The economics of alcohol

The alcohol industry makes a substantial contribution to South Africa’s GDP, and not only through the wine export business, as is a widely-held belief among South Africans.

Firstly, there are the fees paid to provincial governments for liquor licences. Secondly, there are the excise duties paid in respect of alcohol. Thirdly, there is the value-added tax (VAT) generated through sale of alcohol. For instance, in 2009 SAB’s economy-wide contribution to GDP was about R66.2 billion, or 3.1 percent, broadly supporting 355 000 jobs, according to a study conducted on behalf of SAB by economics group Econex.

‘Economy-wide contributions’ include manufacturing, packaging, marketing and ‘job support’ includes people the company employs and people who benefit indirectly from the sale of its products, such as bartenders. It is unclear if the SAB figure includes alcohol advertising, which government has recently indicated it intends to ban.

In a February 2011 opinion piece, advertising industry commentator Chris Moerdyk said that about 10% (R1,7bn) of the R17bn spent on advertising last year can be directly attributed to alcohol advertising in the mass media.

Similarly, statistics for the South African wine industry show the sector contributed R26bn to GDP in 2009 while employing close to 280 000 people, according to SA Wine Industry Information and Systems (SAWIS) chief executive Yvette van der Merwe, quoted in an article in an October 2010 on retail industry website The website quotes Metropolitan Asset Managers portfolio manager Nino Frodema saying he was surprised to see SAB claim that it made such a large contribution.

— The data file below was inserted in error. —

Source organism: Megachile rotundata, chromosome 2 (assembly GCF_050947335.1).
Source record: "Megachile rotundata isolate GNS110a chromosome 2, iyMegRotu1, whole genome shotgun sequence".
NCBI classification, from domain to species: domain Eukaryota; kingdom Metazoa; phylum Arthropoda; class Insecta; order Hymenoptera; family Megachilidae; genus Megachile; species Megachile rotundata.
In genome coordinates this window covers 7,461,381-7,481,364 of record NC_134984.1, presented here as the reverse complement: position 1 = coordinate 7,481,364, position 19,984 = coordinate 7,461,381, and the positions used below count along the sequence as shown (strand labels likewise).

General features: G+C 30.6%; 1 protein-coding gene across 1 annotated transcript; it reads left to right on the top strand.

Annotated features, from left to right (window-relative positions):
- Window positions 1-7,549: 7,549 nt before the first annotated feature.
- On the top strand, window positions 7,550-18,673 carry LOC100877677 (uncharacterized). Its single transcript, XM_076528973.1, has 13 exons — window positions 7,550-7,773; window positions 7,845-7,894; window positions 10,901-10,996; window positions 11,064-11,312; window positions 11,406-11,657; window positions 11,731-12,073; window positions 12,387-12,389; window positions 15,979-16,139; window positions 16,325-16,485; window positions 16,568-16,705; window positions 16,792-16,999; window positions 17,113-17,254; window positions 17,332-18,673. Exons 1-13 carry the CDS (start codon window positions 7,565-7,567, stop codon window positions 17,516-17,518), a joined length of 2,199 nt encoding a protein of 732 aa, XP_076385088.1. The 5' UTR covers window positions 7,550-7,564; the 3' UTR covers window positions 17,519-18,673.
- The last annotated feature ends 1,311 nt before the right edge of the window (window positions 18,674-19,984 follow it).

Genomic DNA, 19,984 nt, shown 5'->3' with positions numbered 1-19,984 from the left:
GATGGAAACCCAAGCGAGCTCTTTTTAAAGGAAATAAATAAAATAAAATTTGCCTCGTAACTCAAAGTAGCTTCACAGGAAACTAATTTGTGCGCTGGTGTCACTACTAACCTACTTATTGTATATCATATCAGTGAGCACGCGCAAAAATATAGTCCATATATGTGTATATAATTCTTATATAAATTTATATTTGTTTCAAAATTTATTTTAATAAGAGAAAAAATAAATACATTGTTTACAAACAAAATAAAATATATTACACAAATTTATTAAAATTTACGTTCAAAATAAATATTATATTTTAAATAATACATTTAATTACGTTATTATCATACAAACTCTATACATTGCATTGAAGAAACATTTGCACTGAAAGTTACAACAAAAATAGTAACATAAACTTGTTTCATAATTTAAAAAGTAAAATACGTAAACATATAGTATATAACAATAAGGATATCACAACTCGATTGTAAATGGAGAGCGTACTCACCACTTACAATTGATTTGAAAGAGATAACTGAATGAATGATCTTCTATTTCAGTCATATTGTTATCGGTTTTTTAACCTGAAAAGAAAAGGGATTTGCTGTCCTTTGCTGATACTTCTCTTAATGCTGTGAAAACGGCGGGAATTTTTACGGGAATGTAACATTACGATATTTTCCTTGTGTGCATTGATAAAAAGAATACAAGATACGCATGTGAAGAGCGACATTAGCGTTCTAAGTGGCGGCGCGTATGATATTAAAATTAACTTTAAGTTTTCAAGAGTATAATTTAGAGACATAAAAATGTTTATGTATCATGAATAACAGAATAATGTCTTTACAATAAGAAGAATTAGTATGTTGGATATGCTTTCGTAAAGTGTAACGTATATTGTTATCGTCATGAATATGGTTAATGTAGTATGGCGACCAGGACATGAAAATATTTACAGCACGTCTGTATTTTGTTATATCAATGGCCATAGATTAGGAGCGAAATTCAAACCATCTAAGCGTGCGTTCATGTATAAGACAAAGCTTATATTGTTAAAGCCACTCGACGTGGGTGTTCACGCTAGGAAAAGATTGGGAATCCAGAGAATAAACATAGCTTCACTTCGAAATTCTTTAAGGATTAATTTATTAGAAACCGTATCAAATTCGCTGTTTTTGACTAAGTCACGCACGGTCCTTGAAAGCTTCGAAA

“If you consider GDP subcomponents, beverages only constitute 6.8 percent of total manufacturing and total manufacturing makes up only 15.5 percent of GDP. I believe the report does make some optimistic assumptions about the multiplier effect,” he told, mentioning that the Econex report provided only the benefits. “There are other costs associated with SAB’s products such as alcohol-related crime and health care,” he said, adding that the cost of these services possibly outweighed the benefits.

Charles Parry, the director of the Alcohol and Drug Abuse Research Unit at the Medical Research Council, told that, using the same estimates as the Econex report, the total public sector cost of dealing with the effects of alcohol abuse amounted to approximately R42.7bn, or 2% of GDP.

Savera Kalideen, advocacy manager at Soul City, says a November 2009 study commissioned by Soul City provides an estimate of what government is actually spending on account of alcohol abuse rather than attempting to calculate the full cost to society of alcohol abuse.

“Our research suggests that provincial governments allocate a total of close to R7 billion on direct costs as a result of alcohol use and abuse, while national government allocates more than R10 billion. The revenue gained from value-added tax on alcohol sales and liquor licenses is estimated to be R16 billion, which means government spent R1.1 billion out of its own coffers.

The real question is: Why is the South African taxpayer and government paying in excess of R17 billion per annum for the harm caused by a product that is manufactured by the alcohol industry?

We believe that the alcohol industry must be compelled to pay this cost, and the way to do that is to impose a levy on the turnover of the industry. A 1% levy imposed on just one company’s turnover of R3 billion per annum would contribute R3 million to pay for alcohol-related harm.

Government could then re-direct the R17 billion that it is currently spending to social expenditure such as housing, education, health and transport. To this must be added the much larger sums that would be included if we did a full economic or social costing that counted the burden imposed on actors beyond government.”

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